J. G. Ballard

related topics
{film, series, show}
{work, book, publish}
{theory, work, human}
{son, year, death}
{album, band, music}
{war, force, army}
{black, white, people}
{area, community, home}
{service, military, aircraft}
{car, race, vehicle}
{disease, patient, cell}
{land, century, early}
{build, building, house}
{town, population, incorporate}

James Graham Ballard (15 November 1930–19 April 2009) was an English novelist, short story writer, and prominent member of the New Wave movement in science fiction. His best-known books are Crash (1973), adapted into a film by David Cronenberg, and the semi-autobiographical Empire of the Sun (1984), made into a film by Steven Spielberg,[1] based on Ballard's boyhood in the International Settlement and internment by the Japanese Imperial Army during the Second World War.

The literary distinctiveness of his work has given rise to the adjective "Ballardian", defined by the Collins English Dictionary as "resembling or suggestive of the conditions described in J. G. Ballard’s novels and stories, especially dystopian modernity, bleak man-made landscapes and the psychological effects of technological, social or environmental developments."[2]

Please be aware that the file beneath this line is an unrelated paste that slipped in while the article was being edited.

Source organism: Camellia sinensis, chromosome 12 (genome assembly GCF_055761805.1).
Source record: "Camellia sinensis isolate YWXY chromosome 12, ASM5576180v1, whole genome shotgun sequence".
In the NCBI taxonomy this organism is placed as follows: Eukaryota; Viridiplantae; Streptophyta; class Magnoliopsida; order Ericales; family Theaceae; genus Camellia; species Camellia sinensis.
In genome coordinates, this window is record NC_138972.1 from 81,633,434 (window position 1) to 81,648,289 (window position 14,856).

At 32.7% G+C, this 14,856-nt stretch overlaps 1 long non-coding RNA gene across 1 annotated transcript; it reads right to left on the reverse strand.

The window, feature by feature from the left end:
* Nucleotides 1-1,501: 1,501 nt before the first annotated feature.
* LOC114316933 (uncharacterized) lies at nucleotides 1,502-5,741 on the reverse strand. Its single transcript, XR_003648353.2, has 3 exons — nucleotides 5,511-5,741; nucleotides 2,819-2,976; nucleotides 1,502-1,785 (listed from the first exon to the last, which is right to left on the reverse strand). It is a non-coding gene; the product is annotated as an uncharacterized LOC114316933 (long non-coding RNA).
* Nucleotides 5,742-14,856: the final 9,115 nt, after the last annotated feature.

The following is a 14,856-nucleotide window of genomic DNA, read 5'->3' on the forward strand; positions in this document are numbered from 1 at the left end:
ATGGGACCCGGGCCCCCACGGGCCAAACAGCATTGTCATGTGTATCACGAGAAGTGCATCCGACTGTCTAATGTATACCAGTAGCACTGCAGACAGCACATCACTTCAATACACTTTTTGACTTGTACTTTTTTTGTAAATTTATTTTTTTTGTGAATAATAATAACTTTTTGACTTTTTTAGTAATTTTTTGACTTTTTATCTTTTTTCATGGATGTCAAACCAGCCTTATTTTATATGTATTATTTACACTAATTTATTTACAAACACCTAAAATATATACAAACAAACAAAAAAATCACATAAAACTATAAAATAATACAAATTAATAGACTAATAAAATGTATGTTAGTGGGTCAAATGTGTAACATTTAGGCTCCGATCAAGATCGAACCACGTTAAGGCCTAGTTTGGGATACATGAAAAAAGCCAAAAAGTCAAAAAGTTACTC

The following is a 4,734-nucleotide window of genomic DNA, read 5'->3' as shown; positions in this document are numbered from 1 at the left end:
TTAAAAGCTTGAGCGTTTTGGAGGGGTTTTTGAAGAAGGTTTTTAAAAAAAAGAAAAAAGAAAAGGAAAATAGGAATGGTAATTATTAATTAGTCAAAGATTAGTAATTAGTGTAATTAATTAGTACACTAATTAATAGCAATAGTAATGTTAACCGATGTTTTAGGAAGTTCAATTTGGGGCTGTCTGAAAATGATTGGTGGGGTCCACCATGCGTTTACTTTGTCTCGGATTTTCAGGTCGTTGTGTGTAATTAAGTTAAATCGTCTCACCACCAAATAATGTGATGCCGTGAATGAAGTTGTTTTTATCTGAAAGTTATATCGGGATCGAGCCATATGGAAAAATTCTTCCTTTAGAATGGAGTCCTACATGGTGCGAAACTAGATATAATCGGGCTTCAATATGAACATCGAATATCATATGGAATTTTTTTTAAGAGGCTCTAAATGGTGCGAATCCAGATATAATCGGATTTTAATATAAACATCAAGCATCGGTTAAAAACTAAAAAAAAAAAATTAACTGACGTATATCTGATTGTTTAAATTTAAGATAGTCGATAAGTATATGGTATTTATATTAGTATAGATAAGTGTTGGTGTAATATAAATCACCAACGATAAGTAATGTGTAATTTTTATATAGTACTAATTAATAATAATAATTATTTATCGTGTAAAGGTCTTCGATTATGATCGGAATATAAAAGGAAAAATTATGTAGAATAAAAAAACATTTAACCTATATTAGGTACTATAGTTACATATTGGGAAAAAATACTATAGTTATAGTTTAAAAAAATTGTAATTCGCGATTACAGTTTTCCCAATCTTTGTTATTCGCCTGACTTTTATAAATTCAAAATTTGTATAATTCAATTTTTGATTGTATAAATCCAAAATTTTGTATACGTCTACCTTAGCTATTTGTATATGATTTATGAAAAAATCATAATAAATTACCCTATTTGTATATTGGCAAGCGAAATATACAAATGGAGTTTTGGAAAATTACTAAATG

Ballard was diagnosed with prostate cancer in June 2006, from which he died in London in April 2009.[3]

In 2008, The Times included Ballard on its list of "The 50 greatest British writers since 1945".[4]

Contents

Full article ▸

related documents
Will Eisner
Michael Moorcock
Lost Girls
William Gaines
Peter David
Nigella Lawson
James Thurber
Julia Child
Pulp magazine
J. Michael Straczynski
The Cat in the Hat
Manga
André Franquin
National Lampoon (magazine)
Screenplay
The Murders in the Rue Morgue
William Gibson
Leigh Brackett
Carrie (novel)
Matt Groening
Agatha Christie
Ben Elton
Paddington Bear
Front Page Challenge
Whodunit
Howard Stern
Tom Swift
Kenneth Williams
Archie Comics
Beyond Our Ken